New fee rules drive the largest global payment processor to consider a new fee program to offset revenue losses.
Visa (NYSE: V) will introduce a network participation fee for merchants in the United States, said Visa CEO Joseph Saunders during the company’s third-quarter 2011 conference call.
The “membership” fee, charged for all credit, debit, and prepaid card services, represents the card processor’s strategy to maneuver the profit-restricting terrain brought upon by the Durbin Amendment to the Doff-Frank Financial Reform Act.
A typical card transaction includes a fixed fee plus a variable fee that is equivalent to a percentage of the purchase price. Visa will reduce the variable rate when the new fee is implemented.
Saunders did not share the pricing model for the network participation fee but did say that it would be based on the size and the number of locations of the merchant.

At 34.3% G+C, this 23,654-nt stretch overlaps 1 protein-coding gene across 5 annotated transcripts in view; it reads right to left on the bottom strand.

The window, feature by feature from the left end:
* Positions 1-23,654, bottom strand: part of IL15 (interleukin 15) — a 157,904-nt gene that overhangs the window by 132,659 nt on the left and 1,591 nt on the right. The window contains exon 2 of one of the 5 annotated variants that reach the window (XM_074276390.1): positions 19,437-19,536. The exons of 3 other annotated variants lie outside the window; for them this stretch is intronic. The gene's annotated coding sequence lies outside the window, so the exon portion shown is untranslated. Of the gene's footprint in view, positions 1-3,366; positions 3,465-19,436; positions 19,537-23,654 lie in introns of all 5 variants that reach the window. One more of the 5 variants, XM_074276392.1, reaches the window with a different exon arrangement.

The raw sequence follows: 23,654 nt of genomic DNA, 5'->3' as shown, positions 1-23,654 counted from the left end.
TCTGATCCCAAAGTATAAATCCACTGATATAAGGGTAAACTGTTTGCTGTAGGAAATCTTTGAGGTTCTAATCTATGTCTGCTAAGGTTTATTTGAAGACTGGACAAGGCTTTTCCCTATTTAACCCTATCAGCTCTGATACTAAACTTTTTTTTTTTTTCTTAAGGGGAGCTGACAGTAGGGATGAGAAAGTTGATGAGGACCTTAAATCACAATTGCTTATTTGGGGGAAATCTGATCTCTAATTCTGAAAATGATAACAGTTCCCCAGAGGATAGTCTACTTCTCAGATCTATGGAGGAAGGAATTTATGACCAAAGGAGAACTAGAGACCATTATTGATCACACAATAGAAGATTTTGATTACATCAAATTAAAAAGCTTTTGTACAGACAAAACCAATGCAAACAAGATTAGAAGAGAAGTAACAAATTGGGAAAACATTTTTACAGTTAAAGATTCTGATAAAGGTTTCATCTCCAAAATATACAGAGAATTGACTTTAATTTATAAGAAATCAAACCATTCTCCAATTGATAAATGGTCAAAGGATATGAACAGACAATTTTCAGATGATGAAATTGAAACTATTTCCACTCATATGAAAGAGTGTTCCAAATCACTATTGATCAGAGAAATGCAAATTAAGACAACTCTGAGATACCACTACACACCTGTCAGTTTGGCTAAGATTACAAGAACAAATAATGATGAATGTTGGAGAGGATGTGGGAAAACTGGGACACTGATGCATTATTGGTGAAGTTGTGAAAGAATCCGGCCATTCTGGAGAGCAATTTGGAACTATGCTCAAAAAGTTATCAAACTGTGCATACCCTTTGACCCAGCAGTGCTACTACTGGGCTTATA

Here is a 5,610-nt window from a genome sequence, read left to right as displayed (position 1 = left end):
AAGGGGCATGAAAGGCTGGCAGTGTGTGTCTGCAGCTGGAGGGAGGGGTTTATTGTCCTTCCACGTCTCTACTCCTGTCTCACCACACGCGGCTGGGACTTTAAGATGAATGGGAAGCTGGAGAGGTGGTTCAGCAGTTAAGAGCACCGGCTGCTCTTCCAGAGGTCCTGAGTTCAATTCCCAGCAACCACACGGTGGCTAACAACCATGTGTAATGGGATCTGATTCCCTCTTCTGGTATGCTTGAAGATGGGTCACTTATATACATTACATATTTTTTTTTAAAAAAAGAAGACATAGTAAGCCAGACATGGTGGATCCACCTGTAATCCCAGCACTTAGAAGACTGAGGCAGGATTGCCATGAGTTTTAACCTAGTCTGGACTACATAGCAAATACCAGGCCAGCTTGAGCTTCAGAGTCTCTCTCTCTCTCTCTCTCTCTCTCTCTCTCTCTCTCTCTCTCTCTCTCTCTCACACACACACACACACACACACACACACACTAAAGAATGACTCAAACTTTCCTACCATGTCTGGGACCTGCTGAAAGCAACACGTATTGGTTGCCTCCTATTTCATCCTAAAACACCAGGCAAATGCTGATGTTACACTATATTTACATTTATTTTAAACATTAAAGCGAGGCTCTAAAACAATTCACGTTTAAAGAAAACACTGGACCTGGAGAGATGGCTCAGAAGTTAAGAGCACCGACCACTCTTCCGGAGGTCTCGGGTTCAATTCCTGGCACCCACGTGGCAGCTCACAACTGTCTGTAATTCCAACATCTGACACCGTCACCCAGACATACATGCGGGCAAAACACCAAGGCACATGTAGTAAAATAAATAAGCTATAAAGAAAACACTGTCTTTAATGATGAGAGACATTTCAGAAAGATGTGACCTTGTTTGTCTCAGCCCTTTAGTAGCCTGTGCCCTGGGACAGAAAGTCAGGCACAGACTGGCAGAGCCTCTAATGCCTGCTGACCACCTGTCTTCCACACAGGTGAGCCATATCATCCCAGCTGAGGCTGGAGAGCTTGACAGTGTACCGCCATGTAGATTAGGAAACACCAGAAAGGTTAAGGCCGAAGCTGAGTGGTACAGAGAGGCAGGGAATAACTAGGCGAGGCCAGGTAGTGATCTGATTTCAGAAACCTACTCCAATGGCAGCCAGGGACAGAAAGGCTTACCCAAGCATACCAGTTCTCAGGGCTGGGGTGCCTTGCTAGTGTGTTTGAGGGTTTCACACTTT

A provision of the Durbin Amendment to the Dodd-Frank financial reform law requires debit card issuers to secure at least two unaffiliated network. The rule introduces competition for major card processors such as Visa and MasterCard.
“We expect the lower fees to help us win debit routing volume and to effectively compete on the issuing side of the business,” said Saunders during the conference call last week. “We now have the clarity needed in the regulatory environment to execute strategies that will allow Visa to compete for transaction routing.”
In the third quarter earnings report, Visa announced a 14% increase in operating revenue and a 17% increase in total payment volumes from one year earlier.
“We expect some loss of debit routing volume in fiscal 2012, but expect strategies in place will help us begin seeing growth from that fiscal 2012 baseline in fiscal 2013,” said Visa CFO Byron H. Pollit Jr.
Visa’s new fee likely to have no effect on consumers as banks are still expected suffer significant revenue hits from caps to debit interchange fees.